São Luiz - MA

The city of São Luis is the only Brazilian capital built completely on an island, situated in the northern region of Maranhão State, with a population estimated at 1,027,429 (IBGE, CNM, 2011). At the end of the 1990s, its historical centre was classified by UNESCO as a Cultural Heritage of Humanity. Dating from 1612, this is the only Brazilian city founded by the French, hence its name: in homage to the King of France Louis XIII at that time. As a major river and sea port, the capital of Maranhão played a leading role in the economic production of the colonial period until the 19th century (IBGE, 2011). Today, the city is also known for its June festivities, where the bumba-meu-boi or ox revelries are a highlight, and which is taken as the emblem of Maranhão. But it has not always been like that since this revelry only occurred over the years in the suburbs of São Luis and towns in the interior. It was in the 1960s when it reached the upper classes in the capital that it achieved greater projection. This is one of Brazil’s most traditional festivals, existing in almost every region. According to Carvalho (2005), in São Luis alone there are around 200 groups of bumba-meu-boi. The author stresses that in Maranhão the ox festival appears in local styles called accents [sotaques] “to which rhythmic and musical styles as well as the characters, costumes, forms of social organisation, choreographic patterns and specific territories correspond”” (ibidem: 2). So there are five predominant accents in Maranhão: zabumba [bass drum]; costa-de-mão [small tambourines played with the back of the hand; matraca [rattles], orchestra and baixada.  It is in the context of an ox from the baixada [plains], the Forest Ox, that the work of Abel Teixeira became famous (Van de Beuque, 2010). Abel, born in 1939 in the region of the Maranhão plains, played the role of Cazumba in this revelry and is an artisan of masks for this character, with remarkable features, known as “Cazumba’s faces”. In 2009 the Ministry of Culture awarded him the prize of Master of Folk Culture. His “masks” are displayed in the collection of a number of Brazilian museums and in the Bragança Mask Museum in Portugal (Van de Beuque, 2010). The same universe of the bumba-meu-boi highlights another major artist from Maranhão: Nhozim, registered as Antonio Bruno Pinto Nogueira. He was born in 1904 in Bacuripanã, and moved to the capital when he was 32 years old after the death of his parents. The artist is considered the first to make ox figures in São Luis. Nhozim died in 1974, victim of a disease contracted in adolescence.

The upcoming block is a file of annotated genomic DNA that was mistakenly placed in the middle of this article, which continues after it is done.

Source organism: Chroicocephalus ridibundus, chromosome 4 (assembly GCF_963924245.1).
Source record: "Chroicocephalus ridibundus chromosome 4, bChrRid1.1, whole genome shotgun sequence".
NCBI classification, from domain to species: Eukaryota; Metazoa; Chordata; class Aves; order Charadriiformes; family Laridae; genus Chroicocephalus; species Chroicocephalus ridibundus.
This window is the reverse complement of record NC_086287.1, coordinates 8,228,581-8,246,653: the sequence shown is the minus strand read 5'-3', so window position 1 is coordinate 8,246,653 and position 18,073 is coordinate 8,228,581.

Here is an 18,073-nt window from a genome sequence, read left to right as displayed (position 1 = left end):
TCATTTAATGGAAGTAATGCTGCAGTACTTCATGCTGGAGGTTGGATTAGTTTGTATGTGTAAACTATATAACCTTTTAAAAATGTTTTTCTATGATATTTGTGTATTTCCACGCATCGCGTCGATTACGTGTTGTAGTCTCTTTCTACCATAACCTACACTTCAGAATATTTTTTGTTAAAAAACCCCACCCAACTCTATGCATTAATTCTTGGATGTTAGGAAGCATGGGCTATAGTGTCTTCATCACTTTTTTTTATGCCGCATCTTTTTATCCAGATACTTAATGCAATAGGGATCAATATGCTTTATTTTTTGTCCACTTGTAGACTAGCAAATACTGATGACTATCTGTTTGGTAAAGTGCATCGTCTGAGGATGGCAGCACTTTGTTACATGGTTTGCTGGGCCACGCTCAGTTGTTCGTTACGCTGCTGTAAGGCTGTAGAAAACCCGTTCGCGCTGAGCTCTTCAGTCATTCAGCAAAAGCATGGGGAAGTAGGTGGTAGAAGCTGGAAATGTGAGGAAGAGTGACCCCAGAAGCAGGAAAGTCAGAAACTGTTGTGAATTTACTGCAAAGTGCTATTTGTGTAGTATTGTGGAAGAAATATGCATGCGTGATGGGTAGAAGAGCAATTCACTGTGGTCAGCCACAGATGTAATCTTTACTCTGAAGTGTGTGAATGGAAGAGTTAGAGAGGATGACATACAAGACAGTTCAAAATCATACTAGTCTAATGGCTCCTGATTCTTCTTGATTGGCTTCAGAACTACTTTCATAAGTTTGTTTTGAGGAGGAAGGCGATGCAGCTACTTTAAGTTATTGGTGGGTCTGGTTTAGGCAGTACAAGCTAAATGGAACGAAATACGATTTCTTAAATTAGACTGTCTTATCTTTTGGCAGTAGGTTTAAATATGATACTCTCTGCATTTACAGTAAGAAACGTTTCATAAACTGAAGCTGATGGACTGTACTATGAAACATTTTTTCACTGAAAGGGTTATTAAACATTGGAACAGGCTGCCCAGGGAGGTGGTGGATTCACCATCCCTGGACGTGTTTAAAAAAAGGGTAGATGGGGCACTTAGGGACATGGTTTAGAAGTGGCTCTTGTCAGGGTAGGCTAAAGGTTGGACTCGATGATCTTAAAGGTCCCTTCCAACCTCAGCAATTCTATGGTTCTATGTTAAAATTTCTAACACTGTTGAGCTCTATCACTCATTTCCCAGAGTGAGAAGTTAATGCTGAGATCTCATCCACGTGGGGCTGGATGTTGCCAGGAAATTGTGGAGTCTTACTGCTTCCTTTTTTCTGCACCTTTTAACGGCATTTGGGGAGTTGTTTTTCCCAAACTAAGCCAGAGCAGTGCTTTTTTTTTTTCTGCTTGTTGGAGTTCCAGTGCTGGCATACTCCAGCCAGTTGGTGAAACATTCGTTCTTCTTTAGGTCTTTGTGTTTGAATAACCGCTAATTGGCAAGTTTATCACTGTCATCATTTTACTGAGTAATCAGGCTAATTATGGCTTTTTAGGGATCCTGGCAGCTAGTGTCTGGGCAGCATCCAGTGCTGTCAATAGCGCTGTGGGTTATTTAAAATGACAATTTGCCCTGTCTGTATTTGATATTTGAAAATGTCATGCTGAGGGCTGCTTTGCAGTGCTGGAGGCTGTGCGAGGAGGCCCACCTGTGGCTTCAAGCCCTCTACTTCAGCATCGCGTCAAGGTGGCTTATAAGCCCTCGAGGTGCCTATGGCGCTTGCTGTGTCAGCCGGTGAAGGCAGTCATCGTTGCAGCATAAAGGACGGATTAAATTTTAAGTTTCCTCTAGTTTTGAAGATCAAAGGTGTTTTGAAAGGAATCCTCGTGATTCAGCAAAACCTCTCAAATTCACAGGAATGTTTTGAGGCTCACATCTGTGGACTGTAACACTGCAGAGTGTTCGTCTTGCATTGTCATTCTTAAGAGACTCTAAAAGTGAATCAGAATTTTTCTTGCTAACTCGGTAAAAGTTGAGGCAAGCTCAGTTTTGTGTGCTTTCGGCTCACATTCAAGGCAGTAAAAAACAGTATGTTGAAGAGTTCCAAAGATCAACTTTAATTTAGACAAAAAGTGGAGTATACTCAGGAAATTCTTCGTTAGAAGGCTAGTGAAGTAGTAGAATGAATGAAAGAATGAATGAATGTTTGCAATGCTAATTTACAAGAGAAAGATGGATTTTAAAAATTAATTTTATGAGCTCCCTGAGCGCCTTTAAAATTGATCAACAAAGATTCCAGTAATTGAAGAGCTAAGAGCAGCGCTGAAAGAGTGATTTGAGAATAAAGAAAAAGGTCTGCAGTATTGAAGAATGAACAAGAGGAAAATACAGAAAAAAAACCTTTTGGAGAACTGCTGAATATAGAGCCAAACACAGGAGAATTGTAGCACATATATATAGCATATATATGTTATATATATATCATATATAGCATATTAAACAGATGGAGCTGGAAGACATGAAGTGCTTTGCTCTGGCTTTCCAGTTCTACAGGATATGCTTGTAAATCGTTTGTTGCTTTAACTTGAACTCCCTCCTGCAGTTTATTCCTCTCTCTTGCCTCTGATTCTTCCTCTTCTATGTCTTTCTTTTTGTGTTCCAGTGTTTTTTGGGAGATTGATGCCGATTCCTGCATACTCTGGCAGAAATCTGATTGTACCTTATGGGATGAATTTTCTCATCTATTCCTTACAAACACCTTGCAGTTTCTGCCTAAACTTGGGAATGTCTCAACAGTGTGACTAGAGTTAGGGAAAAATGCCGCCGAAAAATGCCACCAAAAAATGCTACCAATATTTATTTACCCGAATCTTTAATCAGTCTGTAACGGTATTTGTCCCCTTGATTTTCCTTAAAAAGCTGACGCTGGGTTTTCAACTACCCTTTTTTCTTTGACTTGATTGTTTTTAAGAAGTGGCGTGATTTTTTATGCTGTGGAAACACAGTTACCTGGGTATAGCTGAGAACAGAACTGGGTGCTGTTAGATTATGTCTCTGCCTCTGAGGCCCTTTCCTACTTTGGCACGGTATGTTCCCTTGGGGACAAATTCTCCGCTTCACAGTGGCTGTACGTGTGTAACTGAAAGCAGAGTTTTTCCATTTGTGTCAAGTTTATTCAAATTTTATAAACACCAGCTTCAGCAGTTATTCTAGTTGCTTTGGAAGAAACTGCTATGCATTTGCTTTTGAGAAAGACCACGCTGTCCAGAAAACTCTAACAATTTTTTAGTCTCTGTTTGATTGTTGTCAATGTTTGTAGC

• Boi de bumba